Twelve Years Left


The Atlantic

One of the numerous consequences of global warming include the death of coral reefs, including the bleached coral reef near the Great Barrier Reef pictured above.

Caitlyn Truong, Editor

In twelve years, the world is predicted to rely on self-driving cars, to have developed revolutionary medical technology, to reach a population of 8.5 billion, and to reach irreversible levels of climate change. According to a report released by the UN Intergovernmental Panel on Climate Change (IPCC), only twelve years remain to keep global warming to a maximum of 1.5℃, beyond which “even half a degree will significantly worsen the risks of drought, floods, extreme heat and poverty for hundreds of millions of people,” according to the Guardian.


Scientists warn that failing to reverse this climate change will result in extreme weather, including heat waves and forest fires, as well as the loss of habitat for insects. It will also threaten ecosystems, heighten the risk for large scale singular events, reduce coral, limit crop yields, cause coastal flooding, and increase river flooding, according to the IPCC report.


These risks seem to not intimidate governments and world leaders, however, because President Donald Trump remains determined to withdraw the United States from the Paris Accords. In 2016, the United Nations met in New York to discuss climate change, after which 185 countries signed an agreement to maintain global average temperature to well below 2°C above pre-industrial levels and to limit temperature increase to 1.5°C. President Trump has publicly made his intentions to withdraw from the agreement known. Perhaps the estimated $54 trillion in damages of the agriculture and natural ecosystems will be more compelling.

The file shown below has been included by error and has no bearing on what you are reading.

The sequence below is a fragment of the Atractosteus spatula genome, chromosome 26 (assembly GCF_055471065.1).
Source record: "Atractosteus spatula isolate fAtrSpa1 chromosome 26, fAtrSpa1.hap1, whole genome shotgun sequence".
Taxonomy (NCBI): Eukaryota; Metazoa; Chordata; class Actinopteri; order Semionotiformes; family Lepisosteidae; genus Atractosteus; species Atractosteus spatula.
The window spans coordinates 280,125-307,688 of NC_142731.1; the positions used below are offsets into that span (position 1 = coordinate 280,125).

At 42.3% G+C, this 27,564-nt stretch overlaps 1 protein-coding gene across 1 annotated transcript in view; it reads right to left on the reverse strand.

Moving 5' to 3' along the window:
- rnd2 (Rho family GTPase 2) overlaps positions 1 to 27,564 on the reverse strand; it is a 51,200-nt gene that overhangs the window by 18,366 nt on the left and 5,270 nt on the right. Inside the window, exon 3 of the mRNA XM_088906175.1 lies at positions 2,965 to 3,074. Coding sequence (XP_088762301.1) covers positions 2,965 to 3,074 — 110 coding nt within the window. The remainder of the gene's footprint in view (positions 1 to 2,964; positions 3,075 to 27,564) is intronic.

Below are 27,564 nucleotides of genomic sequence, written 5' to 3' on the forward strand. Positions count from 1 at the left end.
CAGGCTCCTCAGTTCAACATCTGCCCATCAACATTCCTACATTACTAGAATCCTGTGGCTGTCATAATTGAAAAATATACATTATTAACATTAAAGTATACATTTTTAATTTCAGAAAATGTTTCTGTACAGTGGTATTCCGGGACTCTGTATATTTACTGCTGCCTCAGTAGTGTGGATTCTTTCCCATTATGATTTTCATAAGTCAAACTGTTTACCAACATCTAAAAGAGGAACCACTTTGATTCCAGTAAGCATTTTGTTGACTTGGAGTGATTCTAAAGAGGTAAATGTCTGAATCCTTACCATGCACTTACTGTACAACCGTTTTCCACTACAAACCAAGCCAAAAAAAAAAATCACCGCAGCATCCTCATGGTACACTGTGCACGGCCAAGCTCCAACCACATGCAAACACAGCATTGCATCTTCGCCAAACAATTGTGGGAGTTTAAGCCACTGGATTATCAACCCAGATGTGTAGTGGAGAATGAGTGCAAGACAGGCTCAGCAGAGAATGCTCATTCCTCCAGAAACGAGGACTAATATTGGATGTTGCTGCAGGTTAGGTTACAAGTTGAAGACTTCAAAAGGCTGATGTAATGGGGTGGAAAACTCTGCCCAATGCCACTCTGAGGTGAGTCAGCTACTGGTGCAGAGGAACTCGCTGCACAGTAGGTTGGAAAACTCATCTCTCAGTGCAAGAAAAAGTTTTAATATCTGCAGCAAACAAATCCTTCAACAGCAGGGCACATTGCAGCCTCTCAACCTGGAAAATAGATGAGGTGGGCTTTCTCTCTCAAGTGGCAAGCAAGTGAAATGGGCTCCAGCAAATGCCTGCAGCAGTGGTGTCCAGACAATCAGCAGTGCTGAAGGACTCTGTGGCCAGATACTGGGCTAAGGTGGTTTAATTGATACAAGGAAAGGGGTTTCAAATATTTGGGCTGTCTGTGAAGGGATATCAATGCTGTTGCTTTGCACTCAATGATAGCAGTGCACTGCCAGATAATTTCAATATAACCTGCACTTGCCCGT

Hope should not completely be lost, however. According to energy policy expert Jim Skea, limiting global warming is “possible within the laws of chemistry and physics.” However, doing so would require “unprecedented changes,” including a 40 to 50 percent reduction in emissions in twelve years and a completely carbon-neutral world by 2050, according to the Smithsonian.


Responses to this ultimatum have primarily stemmed from users of social media, where headlines simply warning that only twelve years remain have become viral. It has prompted several environmental organizations to pledge donations of one dollar per one like on a post toward conservation causes. While it remains uncertain if these accounts are authentic or if the organizations uphold their promises, this strategy ultimately raises environmental awareness while allowing individuals to easily contribute.


Some, however, remain wary of the threatening twelve year ultimatum and believe that these deadlines may be more flexible than they appear. Nevertheless, these critics reinforce that “stopping climate change gets harder if we leave it later,” according to Forbes. In any case, Sarah Mayans (11) firmly believes that “we need to take action now before it’s too late.”


For ways to contribute to the efforts to reverse climate change and global warming, visit suggestions from National Geographic, NRDC, and BBC.